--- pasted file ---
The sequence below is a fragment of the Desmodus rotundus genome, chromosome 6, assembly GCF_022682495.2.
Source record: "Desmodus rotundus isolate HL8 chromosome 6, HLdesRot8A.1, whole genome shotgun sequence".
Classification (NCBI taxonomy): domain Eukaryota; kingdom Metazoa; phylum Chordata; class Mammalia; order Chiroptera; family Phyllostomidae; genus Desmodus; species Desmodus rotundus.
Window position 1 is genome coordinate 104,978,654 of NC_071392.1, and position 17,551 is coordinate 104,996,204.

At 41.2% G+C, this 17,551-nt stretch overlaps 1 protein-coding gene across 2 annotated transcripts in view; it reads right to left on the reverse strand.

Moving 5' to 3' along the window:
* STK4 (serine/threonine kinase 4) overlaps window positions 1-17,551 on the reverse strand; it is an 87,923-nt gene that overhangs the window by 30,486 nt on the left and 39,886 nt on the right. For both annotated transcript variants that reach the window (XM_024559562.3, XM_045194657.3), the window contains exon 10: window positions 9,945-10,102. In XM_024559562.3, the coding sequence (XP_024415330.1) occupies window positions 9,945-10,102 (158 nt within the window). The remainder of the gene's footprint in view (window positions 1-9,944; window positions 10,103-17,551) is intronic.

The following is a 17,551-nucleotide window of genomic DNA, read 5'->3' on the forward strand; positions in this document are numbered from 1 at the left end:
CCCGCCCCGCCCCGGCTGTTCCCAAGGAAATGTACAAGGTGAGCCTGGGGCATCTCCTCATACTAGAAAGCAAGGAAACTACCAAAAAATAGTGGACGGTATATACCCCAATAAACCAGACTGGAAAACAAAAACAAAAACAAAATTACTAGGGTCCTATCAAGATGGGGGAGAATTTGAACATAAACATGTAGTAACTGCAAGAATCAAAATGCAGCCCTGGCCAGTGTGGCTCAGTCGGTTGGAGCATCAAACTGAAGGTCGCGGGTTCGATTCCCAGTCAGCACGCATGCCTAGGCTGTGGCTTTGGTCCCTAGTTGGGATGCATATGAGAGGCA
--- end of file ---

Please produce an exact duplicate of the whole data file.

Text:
The sequence below is a fragment of the Desmodus rotundus genome, chromosome 6, assembly GCF_022682495.2.
Source record: "Desmodus rotundus isolate HL8 chromosome 6, HLdesRot8A.1, whole genome shotgun sequence".
Classification (NCBI taxonomy): domain Eukaryota; kingdom Metazoa; phylum Chordata; class Mammalia; order Chiroptera; family Phyllostomidae; genus Desmodus; species Desmodus rotundus.
Window position 1 is genome coordinate 104,978,654 of NC_071392.1, and position 17,551 is coordinate 104,996,204.

At 41.2% G+C, this 17,551-nt stretch overlaps 1 protein-coding gene across 2 annotated transcripts in view; it reads right to left on the reverse strand.

Moving 5' to 3' along the window:
* STK4 (serine/threonine kinase 4) overlaps window positions 1-17,551 on the reverse strand; it is an 87,923-nt gene that overhangs the window by 30,486 nt on the left and 39,886 nt on the right. For both annotated transcript variants that reach the window (XM_024559562.3, XM_045194657.3), the window contains exon 10: window positions 9,945-10,102. In XM_024559562.3, the coding sequence (XP_024415330.1) occupies window positions 9,945-10,102 (158 nt within the window). The remainder of the gene's footprint in view (window positions 1-9,944; window positions 10,103-17,551) is intronic.

The following is a 17,551-nucleotide window of genomic DNA, read 5'->3' on the forward strand; positions in this document are numbered from 1 at the left end:
CCCGCCCCGCCCCGGCTGTTCCCAAGGAAATGTACAAGGTGAGCCTGGGGCATCTCCTCATACTAGAAAGCAAGGAAACTACCAAAAAATAGTGGACGGTATATACCCCAATAAACCAGACTGGAAAACAAAAACAAAAACAAAATTACTAGGGTCCTATCAAGATGGGGGAGAATTTGAACATAAACATGTAGTAACTGCAAGAATCAAAATGCAGCCCTGGCCAGTGTGGCTCAGTCGGTTGGAGCATCAAACTGAAGGTCGCGGGTTCGATTCCCAGTCAGCACGCATGCCTAGGCTGTGGCTTTGGTCCCTAGTTGGGATGCATATGAGAGGCA